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Int. J. Financial Stud. 2014, 2(1), 15-81;

Credibility and Crisis Stress Testing

Monetary and Capital Markets Department, International Monetary Fund, 700 19th Street, NW, Washington, DC 20431, USA
Author to whom correspondence should be addressed.
Received: 4 September 2013 / Revised: 30 December 2013 / Accepted: 21 January 2014 / Published: 17 February 2014
(This article belongs to the Special Issue The Future of Banking Regulation and Financial Stability)
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Credibility is the bedrock of any crisis stress test. The use of stress tests to manage systemic risk was introduced by the U.S. authorities in 2009 in the form of the Supervisory Capital Assessment Program. Since then, supervisory authorities in other jurisdictions have also conducted similar exercises. In some of those cases, the design and implementation of certain elements of the framework have been criticized for their lack of credibility. This paper proposes a set of guidelines for constructing an effective crisis stress test. It combines financial markets impact studies of previous exercises with relevant case study information gleaned from those experiences to identify the key elements and to formulate their appropriate design. Pertinent concepts, issues and nuances particular to crisis stress testing are also discussed. The findings may be useful for country authorities seeking to include stress tests in their crisis management arsenal, as well as for the design of crisis programs. View Full-Text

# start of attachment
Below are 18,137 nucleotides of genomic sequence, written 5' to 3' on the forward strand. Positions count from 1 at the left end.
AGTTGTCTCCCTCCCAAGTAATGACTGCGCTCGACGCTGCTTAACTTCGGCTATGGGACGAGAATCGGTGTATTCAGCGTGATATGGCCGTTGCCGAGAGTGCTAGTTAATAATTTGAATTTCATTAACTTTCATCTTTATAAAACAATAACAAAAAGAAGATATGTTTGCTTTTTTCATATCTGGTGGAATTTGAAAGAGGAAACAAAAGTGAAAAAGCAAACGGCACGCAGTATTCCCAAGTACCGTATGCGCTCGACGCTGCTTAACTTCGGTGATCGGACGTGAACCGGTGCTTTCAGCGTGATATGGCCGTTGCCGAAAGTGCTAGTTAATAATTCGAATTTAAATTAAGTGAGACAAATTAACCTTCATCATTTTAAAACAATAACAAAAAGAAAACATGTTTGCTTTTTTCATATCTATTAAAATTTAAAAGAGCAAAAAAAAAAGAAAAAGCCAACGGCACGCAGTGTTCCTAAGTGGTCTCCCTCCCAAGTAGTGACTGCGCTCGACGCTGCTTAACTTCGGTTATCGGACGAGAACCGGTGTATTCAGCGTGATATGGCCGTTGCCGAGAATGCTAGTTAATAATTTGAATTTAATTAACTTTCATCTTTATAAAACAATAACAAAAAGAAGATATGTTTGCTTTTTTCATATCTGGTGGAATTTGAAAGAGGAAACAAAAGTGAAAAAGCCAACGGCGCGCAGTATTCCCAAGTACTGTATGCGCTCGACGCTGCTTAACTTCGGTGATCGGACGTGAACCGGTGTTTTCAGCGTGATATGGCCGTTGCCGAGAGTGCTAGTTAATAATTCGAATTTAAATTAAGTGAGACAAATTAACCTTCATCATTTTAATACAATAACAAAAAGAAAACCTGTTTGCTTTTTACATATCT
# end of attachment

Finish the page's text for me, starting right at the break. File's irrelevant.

Keywords: asset quality review; financial backstop; hurdle rates; restructuring; solvency; transparency; EBA; PCAR; SCAP asset quality review; financial backstop; hurdle rates; restructuring; solvency; transparency; EBA; PCAR; SCAP

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Ong, L.L.; Pazarbasioglu, C. Credibility and Crisis Stress Testing. Int. J. Financial Stud. 2014, 2, 15-81.

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